tried to synthesize all the arts in an effort to create art based on natural forms that
could be mass produced by technologies of the industrial age. The movement had other
names in other countries: Jugendstil in Austria and Germany, Modernism in Spain, and
Floreale in Italy.
A movement in Western art that developed in the second half of the 19th century and
sought to capture the images and sensibilities of the age. Modernist art goes beyond
simply dealing with the present and involves the artist’s critical examination of the
premises of art itself.
Optical mixture
o

Plein air
o

The phenomenon that juxtaposed colors affect the eye’s reception of each, as when a
painter places dark green next to light green, making the former appear even darker and
the latter even lighter. See also successive contrasts.
Successive contrasts
o

Red, yellow, and blue the colors from which all other colors may be derived.
Simultaneous contrasts
o

The term used to describe the stylistically heterogeneous work of the group of late19th-century painters in France, including van Gogh, Gauguin, Seurat, and Cézanne, who
more systematically examined the properties and expressive qualities of line, pattern,
form, and color than the Impressionists did.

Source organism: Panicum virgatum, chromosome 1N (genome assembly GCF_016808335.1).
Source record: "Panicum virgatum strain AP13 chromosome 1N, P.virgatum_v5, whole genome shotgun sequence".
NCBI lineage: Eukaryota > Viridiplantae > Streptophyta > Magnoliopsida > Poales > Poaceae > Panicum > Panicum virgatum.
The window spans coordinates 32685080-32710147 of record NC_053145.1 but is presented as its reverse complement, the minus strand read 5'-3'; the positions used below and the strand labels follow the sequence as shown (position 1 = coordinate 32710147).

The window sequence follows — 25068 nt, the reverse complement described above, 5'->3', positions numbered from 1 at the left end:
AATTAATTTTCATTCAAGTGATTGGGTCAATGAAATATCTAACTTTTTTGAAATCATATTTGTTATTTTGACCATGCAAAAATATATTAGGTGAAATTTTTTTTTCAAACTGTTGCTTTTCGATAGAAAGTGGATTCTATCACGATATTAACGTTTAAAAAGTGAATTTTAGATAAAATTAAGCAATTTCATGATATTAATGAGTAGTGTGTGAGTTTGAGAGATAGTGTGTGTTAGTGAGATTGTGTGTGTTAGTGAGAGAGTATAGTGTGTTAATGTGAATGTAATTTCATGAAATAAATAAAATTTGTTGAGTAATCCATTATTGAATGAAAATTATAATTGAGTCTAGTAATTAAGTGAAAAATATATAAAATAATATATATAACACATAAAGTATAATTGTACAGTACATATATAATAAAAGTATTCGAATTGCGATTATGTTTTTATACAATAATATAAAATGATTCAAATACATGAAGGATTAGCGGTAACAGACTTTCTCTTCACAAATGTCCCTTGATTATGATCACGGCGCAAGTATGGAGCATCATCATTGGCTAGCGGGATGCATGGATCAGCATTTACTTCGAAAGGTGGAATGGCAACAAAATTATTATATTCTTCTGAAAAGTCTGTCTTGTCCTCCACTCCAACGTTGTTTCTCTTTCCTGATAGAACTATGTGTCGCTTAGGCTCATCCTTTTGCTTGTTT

Primary colors
o

A system of painting devised by the 19th-century French painter Georges Seurat. The
artist separates color into its component parts and then applies the component colors
to the canvas in tiny dots (points). The image becomes comprehensible only from a
distance, when the viewer’s eyes optically blend the pigment dots. Sometimes referred
to as divisionism.
Post-Impressionism
o

An approach to painting much popular among the Impressionists, in which an artist
sketches outdoors to achieve a quick impression of light, air, and color. The artist then
takes the sketches to the studio for reworking into more finished works of art.
Pointillism
o

The visual effect of juxtaposed complementary colors.
The phenomenon of colored afterimages. When a person looks intently at a color
(green, for example) and then shifts to a white area, the fatigued eye momentarily
perceives the complementary color (red). See also simultaneous contrasts.
Symbolism
o
A late-19th-century movement based on the idea that the artist was not an imitator of
nature but a creator who transformed the facts of nature into a symbol of the inner
experience of that fact.

Value
o
The value or tonality of a color is the degree of its lightness or darkness. The intensity or
saturation of a color is its purity, its brightness or dullness. See also primary, secondary,
and complementary colors.
Video Lectures
Follow the hyperlinks provided below
1. Read: “Symbolism” at: http://www.visual-arts-cork.com/history-of-art/symbolism.htm
2. Watch the videos:
o
“Gustav Klimt’s The Kiss” at:http://smarthistory.khanacademy.org/gustav-klimts-thekiss.html
o
“Khnopff’s Jeanne Kéfer” at:http://smarthistory.khanacademy.org/khnopffs-jeannekefer.html
o
“Stuck’s The Sin” at: http://smarthistory.khanacademy.org/stucks-the-sin.html
o
“Munch’s The Storm” at:http://smarthistory.khanacademy.org/symbolismmunch-thestorm.html